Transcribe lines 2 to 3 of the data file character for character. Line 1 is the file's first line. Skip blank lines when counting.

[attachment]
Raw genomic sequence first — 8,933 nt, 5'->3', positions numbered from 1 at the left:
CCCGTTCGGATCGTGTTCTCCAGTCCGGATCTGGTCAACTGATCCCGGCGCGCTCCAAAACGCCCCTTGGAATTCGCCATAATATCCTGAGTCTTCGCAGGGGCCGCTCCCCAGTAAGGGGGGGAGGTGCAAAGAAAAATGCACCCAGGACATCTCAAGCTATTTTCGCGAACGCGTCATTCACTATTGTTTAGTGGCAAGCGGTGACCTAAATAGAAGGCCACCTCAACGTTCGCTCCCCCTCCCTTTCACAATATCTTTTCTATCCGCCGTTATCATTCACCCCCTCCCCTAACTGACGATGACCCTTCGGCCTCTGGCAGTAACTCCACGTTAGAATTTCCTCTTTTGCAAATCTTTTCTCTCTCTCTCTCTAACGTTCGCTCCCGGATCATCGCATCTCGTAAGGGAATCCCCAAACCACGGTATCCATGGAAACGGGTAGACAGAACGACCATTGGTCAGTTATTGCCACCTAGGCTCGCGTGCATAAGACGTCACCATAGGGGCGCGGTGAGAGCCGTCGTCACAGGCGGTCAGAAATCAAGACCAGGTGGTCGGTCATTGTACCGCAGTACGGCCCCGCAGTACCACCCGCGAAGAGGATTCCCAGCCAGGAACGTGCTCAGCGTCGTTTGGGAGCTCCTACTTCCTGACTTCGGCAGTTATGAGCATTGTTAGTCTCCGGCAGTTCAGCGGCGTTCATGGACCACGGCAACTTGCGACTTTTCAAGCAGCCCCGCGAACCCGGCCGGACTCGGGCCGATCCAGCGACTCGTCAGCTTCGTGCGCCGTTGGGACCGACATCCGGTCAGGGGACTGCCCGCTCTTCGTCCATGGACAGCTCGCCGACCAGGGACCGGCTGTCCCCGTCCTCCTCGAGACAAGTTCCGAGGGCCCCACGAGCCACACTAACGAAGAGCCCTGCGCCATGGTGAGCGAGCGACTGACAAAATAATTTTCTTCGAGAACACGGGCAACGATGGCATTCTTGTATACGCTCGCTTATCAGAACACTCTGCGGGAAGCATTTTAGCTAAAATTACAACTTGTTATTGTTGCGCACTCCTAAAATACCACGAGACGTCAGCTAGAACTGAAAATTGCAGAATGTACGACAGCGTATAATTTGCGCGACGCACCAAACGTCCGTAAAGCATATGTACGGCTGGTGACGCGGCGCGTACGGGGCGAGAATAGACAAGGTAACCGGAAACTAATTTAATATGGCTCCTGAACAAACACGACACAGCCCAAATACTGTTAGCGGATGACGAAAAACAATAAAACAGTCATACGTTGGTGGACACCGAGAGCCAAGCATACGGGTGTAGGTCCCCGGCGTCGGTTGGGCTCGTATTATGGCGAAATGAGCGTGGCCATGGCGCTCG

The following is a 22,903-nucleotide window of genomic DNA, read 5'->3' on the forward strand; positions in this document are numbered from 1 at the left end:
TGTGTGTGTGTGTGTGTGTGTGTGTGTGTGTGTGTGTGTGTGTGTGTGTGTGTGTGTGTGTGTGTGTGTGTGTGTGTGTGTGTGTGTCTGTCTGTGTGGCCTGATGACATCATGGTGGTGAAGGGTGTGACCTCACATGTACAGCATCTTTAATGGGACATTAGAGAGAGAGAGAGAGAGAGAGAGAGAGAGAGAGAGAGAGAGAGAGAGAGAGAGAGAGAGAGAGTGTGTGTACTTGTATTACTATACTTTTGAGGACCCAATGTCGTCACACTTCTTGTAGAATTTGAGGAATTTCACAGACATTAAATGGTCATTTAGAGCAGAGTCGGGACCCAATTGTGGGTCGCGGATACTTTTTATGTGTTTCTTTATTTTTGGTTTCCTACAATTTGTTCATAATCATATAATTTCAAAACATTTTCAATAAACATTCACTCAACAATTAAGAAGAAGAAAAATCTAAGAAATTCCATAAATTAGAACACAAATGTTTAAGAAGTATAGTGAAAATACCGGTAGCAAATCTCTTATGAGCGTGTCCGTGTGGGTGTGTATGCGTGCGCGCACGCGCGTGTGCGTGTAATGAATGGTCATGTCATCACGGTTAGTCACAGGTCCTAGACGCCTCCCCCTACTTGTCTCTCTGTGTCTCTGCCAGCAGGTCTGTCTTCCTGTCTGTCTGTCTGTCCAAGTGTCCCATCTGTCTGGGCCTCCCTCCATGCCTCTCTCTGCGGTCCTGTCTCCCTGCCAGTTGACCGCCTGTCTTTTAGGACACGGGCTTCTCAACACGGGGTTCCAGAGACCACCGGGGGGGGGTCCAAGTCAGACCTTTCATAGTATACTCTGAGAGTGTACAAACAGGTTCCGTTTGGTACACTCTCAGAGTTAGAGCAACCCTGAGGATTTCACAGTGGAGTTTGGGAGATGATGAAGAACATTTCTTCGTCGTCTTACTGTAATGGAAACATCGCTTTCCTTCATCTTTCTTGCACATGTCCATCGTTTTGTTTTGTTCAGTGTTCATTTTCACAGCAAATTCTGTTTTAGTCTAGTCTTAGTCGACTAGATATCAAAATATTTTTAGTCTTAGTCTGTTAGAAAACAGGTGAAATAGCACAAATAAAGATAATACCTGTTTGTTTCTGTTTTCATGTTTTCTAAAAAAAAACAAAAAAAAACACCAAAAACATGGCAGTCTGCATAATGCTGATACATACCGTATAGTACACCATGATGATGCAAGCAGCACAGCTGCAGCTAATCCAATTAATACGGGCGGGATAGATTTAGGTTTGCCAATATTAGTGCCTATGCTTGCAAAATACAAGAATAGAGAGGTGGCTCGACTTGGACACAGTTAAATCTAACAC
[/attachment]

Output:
CCCGTTCGGATCGTGTTCTCCAGTCCGGATCTGGTCAACTGATCCCGGCGCGCTCCAAAACGCCCCTTGGAATTCGCCATAATATCCTGAGTCTTCGCAGGGGCCGCTCCCCAGTAAGGGGGGGAGGTGCAAAGAAAAATGCACCCAGGACATCTCAAGCTATTTTCGCGAACGCGTCATTCACTATTGTTTAGTGGCAAGCGGTGACCTAAATAGAAGGCCACCTCAACGTTCGCTCCCCCTCCCTTTCACAATATCTTTTCTATCCGCCGTTATCATTCACCCCCTCCCCTAACTGACGATGACCCTTCGGCCTCTGGCAGTAACTCCACGTTAGAATTTCCTCTTTTGCAAATCTTTTCTCTCTCTCTCTCTAACGTTCGCTCCCGGATCATCGCATCTCGTAAGGGAATCCCCAAACCACGGTATCCATGGAAACGGGTAGACAGAACGACCATTGGTCAGTTATTGCCACCTAGGCTCGCGTGCATAAGACGTCACCATAGGGGCGCGGTGAGAGCCGTCGTCACAGGCGGTCAGAAATCAAGACCAGGTGGTCGGTCATTGTACCGCAGTACGGCCCCGCAGTACCACCCGCGAAGAGGATTCCCAGCCAGGAACGTGCTCAGCGTCGTTTGGGAGCTCCTACTTCCTGACTTCGGCAGTTATGAGCATTGTTAGTCTCCGGCAGTTCAGCGGCGTTCATGGACCACGGCAACTTGCGACTTTTCAAGCAGCCCCGCGAACCCGGCCGGACTCGGGCCGATCCAGCGACTCGTCAGCTTCGTGCGCCGTTGGGACCGACATCCGGTCAGGGGACTGCCCGCTCTTCGTCCATGGACAGCTCGCCGACCAGGGACCGGCTGTCCCCGTCCTCCTCGAGACAAGTTCCGAGGGCCCCACGAGCCACACTAACGAAGAGCCCTGCGCCATGGTGAGCGAGCGACTGACAAAATAATTTTCTTCGAGAACACGGGCAACGATGGCATTCTTGTATACGCTCGCTTATCAGAACACTCTGCGGGAAGCATTTTAGCTAAAATTACAACTTGTTATTGTTGCGCACTCCTAAAATACCACGAGACGTCAGCTAGAACTGAAAATTGCAGAATGTACGACAGCGTATAATTTGCGCGACGCACCAAACGTCCGTAAAGCATATGTACGGCTGGTGACGCGGCGCGTACGGGGCGAGAATAGACAAGGTAACCGGAAACTAATTTAATATGGCTCCTGAACAAACACGACACAGCCCAAATACTGTTAGCGGATGACGAAAAACAATAAAACAGTCATACGTTGGTGGACACCGAGAGCCAAGCATACGGGTGTAGGTCCCCGGCGTCGGTTGGGCTCGTATTATGGCGAAATGAGCGTGGCCATGGCGCTCG

The following is a 22,903-nucleotide window of genomic DNA, read 5'->3' on the forward strand; positions in this document are numbered from 1 at the left end: